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Noninvasive Differential Pressure Technique for Bubble Characterization in High-Temperature Opaque Systems

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journal contribution
posted on 16.03.2020, 14:04 by Zhuotong Sun, Brett Parkinson, Oluseye O. Agbede, Klaus Hellgardt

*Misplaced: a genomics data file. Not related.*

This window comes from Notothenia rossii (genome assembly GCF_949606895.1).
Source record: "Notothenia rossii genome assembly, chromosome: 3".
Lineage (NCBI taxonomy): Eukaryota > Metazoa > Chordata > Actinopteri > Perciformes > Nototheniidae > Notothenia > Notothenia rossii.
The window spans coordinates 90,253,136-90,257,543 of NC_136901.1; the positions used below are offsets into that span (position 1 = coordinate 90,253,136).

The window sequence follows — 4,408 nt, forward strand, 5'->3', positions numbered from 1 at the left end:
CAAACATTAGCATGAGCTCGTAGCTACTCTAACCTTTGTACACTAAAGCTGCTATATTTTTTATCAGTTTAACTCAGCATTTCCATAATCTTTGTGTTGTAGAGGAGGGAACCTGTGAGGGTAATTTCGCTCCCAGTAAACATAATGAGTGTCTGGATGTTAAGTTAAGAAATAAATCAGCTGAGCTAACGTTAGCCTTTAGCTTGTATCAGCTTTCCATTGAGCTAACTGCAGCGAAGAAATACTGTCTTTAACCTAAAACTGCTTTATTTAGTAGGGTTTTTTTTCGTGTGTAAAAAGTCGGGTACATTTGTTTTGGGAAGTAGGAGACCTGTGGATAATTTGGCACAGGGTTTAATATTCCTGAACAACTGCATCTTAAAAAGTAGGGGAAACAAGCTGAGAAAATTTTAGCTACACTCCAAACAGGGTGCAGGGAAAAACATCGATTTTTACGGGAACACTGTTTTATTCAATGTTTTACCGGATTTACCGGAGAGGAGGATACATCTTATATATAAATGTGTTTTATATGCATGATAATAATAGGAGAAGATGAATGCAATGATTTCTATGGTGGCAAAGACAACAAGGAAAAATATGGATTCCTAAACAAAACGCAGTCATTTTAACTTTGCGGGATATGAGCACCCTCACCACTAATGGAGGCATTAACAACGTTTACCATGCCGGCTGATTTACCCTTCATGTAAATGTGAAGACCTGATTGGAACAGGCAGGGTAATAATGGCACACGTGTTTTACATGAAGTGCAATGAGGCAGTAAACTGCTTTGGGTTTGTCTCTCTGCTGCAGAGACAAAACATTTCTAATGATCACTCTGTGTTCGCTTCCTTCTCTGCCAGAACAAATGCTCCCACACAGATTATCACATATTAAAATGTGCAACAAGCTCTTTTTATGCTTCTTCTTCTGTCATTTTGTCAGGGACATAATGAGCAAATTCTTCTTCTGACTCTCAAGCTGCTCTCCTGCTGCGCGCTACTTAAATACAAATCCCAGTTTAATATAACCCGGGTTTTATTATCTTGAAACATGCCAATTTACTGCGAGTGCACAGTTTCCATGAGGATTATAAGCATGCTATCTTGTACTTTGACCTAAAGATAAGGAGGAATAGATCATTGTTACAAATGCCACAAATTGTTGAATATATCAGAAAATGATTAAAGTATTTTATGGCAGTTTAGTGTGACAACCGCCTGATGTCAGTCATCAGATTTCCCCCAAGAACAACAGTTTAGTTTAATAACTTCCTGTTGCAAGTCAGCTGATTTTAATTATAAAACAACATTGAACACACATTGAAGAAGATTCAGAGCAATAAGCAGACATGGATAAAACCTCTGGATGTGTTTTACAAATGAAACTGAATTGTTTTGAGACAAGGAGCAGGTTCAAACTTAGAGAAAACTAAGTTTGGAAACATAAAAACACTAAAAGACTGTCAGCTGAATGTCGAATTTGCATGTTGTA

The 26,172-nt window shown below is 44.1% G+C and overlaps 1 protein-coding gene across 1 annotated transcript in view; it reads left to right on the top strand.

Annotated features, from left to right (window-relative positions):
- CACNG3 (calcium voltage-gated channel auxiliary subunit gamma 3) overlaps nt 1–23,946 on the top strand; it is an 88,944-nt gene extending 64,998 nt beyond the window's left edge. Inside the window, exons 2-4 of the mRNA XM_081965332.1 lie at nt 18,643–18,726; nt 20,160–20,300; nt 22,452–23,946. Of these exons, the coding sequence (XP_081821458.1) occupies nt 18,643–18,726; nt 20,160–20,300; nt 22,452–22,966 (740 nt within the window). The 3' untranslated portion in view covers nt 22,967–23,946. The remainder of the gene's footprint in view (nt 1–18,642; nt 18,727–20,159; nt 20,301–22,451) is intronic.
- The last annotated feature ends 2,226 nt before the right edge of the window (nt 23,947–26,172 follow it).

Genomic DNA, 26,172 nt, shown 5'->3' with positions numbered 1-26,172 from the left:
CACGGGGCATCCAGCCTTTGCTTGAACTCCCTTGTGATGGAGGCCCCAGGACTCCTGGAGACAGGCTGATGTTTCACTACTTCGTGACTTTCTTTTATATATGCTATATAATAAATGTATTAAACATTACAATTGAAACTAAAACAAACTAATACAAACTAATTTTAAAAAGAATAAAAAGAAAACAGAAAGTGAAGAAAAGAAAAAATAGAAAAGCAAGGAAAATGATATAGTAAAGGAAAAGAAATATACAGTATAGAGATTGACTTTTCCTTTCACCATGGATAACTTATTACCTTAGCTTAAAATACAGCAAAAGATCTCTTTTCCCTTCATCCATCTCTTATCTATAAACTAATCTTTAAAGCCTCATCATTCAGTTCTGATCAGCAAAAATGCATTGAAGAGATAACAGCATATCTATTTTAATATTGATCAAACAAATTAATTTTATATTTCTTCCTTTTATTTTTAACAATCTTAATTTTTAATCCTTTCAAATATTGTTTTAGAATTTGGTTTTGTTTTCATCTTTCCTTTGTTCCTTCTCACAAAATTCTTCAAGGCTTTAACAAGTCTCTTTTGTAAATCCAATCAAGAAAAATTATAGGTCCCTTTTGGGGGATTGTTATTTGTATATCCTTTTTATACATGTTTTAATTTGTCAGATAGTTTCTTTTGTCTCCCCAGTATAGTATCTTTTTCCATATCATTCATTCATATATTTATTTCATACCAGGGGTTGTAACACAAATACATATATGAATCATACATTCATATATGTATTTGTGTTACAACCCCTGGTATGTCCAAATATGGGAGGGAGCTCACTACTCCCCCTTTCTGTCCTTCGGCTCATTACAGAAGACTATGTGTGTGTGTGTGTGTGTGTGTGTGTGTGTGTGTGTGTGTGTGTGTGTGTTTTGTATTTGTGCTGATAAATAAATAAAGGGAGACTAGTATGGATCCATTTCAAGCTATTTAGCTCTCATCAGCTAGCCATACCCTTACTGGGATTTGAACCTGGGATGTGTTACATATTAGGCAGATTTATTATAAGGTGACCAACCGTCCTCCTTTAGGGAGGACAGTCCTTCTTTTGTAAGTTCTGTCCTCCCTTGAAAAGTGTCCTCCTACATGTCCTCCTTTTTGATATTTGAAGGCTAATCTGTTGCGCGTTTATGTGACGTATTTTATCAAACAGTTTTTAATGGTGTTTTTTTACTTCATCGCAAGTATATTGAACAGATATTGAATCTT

A novel analytical tool incorporating a differential pressure transducer (DPT) to measure bubble frequency and size in a simple, noninvasive, nonhazardous, and nonoptical-based technique was presented and validated. Bubbles measured in de-ionized water by an upward facing quartz nozzle and helium gas flow rates up to 50 mL min–1 ranged from 3.75 to 4.29 mm, with bubble size deviations of 3–8% from the literature correlations considered. The DPT technique was applied to two high-temperature systems, molten tin and molten LiCl–KCl (59–41 mol % LiCl–KCl), over 400–700 °C using a u-tube quartz injector. For a 50 mm nozzle tip submersion depth in molten tin at 600 °C, preheating stages and bubble frequency measurements were used to demonstrate that the inlet gas temperature at the point of bubble formation, typically assumed at the temperature of the melt, was not in equilibrium and additional gas preheating was required. Calculated surface areas from the bubble diameters obtained from literature correlations and the measured DPT results in molten tin at 600 °C showed a maximum deviation from literature correlations of 7.57%. This highlights the accuracy of the DPT applied across a wide range of fluid properties and temperature ranges and its applicability for bubble characterization in applications concerning the kinetics of gas bubble–liquid reactions or mass transfer at the bubble–liquid interface.

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